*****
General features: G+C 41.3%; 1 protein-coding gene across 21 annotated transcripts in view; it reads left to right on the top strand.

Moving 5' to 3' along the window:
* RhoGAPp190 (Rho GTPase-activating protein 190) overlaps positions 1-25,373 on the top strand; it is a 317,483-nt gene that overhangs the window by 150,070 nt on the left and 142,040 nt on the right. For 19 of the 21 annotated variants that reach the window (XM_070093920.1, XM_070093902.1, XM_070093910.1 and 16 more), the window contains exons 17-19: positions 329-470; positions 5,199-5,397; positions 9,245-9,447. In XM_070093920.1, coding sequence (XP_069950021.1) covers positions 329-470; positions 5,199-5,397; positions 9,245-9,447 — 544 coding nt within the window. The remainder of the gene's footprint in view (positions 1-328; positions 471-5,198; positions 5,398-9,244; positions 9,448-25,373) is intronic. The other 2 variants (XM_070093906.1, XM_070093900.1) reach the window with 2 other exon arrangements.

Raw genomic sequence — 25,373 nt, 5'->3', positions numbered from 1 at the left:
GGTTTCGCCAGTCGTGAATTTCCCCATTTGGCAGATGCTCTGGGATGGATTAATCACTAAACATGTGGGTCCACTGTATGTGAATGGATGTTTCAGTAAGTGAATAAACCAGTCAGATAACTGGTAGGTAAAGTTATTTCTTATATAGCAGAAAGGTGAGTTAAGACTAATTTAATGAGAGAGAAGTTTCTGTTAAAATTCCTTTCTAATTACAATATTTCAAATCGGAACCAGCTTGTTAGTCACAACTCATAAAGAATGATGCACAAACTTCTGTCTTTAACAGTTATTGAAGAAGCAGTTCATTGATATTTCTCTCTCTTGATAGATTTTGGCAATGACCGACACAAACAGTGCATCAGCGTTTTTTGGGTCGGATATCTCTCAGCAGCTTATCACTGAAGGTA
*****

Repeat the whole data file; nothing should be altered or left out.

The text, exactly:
General features: G+C 41.3%; 1 protein-coding gene across 21 annotated transcripts in view; it reads left to right on the top strand.

Moving 5' to 3' along the window:
* RhoGAPp190 (Rho GTPase-activating protein 190) overlaps positions 1-25,373 on the top strand; it is a 317,483-nt gene that overhangs the window by 150,070 nt on the left and 142,040 nt on the right. For 19 of the 21 annotated variants that reach the window (XM_070093920.1, XM_070093902.1, XM_070093910.1 and 16 more), the window contains exons 17-19: positions 329-470; positions 5,199-5,397; positions 9,245-9,447. In XM_070093920.1, coding sequence (XP_069950021.1) covers positions 329-470; positions 5,199-5,397; positions 9,245-9,447 — 544 coding nt within the window. The remainder of the gene's footprint in view (positions 1-328; positions 471-5,198; positions 5,398-9,244; positions 9,448-25,373) is intronic. The other 2 variants (XM_070093906.1, XM_070093900.1) reach the window with 2 other exon arrangements.

Raw genomic sequence — 25,373 nt, 5'->3', positions numbered from 1 at the left:
GGTTTCGCCAGTCGTGAATTTCCCCATTTGGCAGATGCTCTGGGATGGATTAATCACTAAACATGTGGGTCCACTGTATGTGAATGGATGTTTCAGTAAGTGAATAAACCAGTCAGATAACTGGTAGGTAAAGTTATTTCTTATATAGCAGAAAGGTGAGTTAAGACTAATTTAATGAGAGAGAAGTTTCTGTTAAAATTCCTTTCTAATTACAATATTTCAAATCGGAACCAGCTTGTTAGTCACAACTCATAAAGAATGATGCACAAACTTCTGTCTTTAACAGTTATTGAAGAAGCAGTTCATTGATATTTCTCTCTCTTGATAGATTTTGGCAATGACCGACACAAACAGTGCATCAGCGTTTTTTGGGTCGGATATCTCTCAGCAGCTTATCACTGAAGGTA